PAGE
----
LONDON (Reuters) - Spot gold edged up on Friday as investors bought the metal along with other risk assets, encouraged by promising jobs data from the United States and signs that euro zone policymakers are working hard to resolve the debt crisis.
The U.S. unemployment rate fell to a 2-1/2 year low of 8.6 percent in November and companies stepped up hiring, data released earlier showed, adding to previous evidence that the world's largest economy is gaining momentum.
Also boosting risk appetite, there is widespread investor expectation that a European summit next week could finally yield a concrete solution to the euro zone debt crisis, with France and Germany on Monday to outline joint proposals for the meeting.
Meanwhile the new head of the ECB has said he stands ready to act more aggressively to fight Europe's debt crisis if political leaders agree next week on much tighter budget controls in the 17-nation euro zone.
"Gold use to be working as a fear indicator but at the moment it's trading more or less like a risk asset. Risk is on because of the better employment data and the expectations for the E.U. summit are very high," said Commerzbank analyst Eugen Weinberg.
Spot gold edged up 0.24 percent to $1,747.94 an ounce by 1451 GMT from 1,743.74 in late trades on Thursday. It is on course to rise more than 4 percent from a week earlier, its biggest weekly gain in a month.
U.S. gold rose 0.66 percent to $1,750.80 an ounce.
Gold rallied earlier in the week after the world's major central banks joined forces to boost liquidity, but the momentum quickly faded as investors realised that the move would not solve Europe's debt problems.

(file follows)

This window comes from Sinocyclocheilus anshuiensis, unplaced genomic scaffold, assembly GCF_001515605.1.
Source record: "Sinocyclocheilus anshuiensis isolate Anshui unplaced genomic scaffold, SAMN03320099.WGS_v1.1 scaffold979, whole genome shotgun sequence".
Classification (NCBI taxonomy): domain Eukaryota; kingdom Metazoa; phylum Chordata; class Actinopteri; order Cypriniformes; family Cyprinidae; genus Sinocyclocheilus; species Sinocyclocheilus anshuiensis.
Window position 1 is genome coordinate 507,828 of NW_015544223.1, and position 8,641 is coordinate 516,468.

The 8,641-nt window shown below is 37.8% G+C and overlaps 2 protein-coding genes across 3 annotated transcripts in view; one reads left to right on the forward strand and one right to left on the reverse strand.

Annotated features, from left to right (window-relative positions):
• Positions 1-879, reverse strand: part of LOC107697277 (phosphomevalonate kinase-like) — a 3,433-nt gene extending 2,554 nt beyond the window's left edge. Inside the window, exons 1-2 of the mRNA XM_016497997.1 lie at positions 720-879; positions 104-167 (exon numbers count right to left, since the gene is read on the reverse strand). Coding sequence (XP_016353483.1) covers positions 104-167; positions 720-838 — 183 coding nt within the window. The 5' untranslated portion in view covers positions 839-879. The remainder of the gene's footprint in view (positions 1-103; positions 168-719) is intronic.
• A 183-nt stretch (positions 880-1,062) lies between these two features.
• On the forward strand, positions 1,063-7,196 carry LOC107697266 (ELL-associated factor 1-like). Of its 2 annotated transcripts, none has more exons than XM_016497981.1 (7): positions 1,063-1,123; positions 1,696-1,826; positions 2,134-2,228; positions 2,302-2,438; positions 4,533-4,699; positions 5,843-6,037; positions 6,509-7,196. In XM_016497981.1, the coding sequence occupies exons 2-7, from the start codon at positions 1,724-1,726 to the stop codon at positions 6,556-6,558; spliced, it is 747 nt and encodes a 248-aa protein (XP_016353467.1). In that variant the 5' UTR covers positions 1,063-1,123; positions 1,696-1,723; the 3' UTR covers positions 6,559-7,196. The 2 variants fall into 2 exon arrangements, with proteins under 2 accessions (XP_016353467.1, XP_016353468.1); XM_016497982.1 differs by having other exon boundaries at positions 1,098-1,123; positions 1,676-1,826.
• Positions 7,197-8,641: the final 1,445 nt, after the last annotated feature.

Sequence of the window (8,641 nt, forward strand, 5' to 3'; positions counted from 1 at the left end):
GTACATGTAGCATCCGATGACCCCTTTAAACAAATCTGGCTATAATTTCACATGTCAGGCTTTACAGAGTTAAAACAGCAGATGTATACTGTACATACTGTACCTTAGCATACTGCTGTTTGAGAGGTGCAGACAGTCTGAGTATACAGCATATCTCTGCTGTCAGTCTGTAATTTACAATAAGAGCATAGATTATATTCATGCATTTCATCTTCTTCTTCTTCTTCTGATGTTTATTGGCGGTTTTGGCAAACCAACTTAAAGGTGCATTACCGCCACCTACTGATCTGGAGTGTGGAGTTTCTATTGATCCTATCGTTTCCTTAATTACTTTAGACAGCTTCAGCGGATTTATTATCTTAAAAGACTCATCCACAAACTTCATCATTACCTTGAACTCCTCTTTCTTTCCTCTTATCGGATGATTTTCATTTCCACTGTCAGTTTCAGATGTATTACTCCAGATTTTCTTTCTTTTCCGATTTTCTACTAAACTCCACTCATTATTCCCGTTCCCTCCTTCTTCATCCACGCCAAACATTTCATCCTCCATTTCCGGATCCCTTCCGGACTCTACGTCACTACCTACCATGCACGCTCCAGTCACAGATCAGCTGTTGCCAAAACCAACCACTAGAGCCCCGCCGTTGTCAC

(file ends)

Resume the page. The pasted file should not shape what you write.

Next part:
In this regard, next week's European summit, dubbed the last chance to save the euro by the popular press, will be key for gold, which has lost ground as a safe haven asset of choice in the current crisis.
"Liquidity is the focus of the market. Gold's appeal as a safe haven may return only when liquidity improves and market sentiment warms up," said Hou Xinqiang, an analyst at Jinrui Futures.
Technical analysis suggested spot gold could drop to $1,722 during the day, said Reuters market analyst Wang Tao.
Supporting sentiment in gold, South Korea's central bank bought 15 tonnes in November, after purchases of 25 tonnes in June and July, as central banks around the world, especially in emerging economies, have aggressively bought bullion over the past few months.
"It's not a surprise, as gold seems to be the only thing central banks can buy to diversify their reserves as economic problems seem to spread around the world," said Ronald Leung, a physical dealer at Lee Cheong Gold Dealers.
Spot palladium rose more than 5 percent to hit a day high of $658 an ounce, its highest since mid November and on course for its biggest weekly gain since November 2008. It was later at $647.25 an ounce from $625.30.
Helping the metal was technical buying brought on by gains sparked Thursday following news that Norilsk Nickel (GMKN.MM), the world's biggest palladium maker, expects the market to be in a deficit in 2012 due to sharply lower Russian supplies.
Silver was at $33.06 an ounce from $32.72, while platinum was at $1,553.24 an ounce from $1,555.25.
Reporting by Maytaal Angel; Additional reporting by Rujun Shen; editing by Jason Neely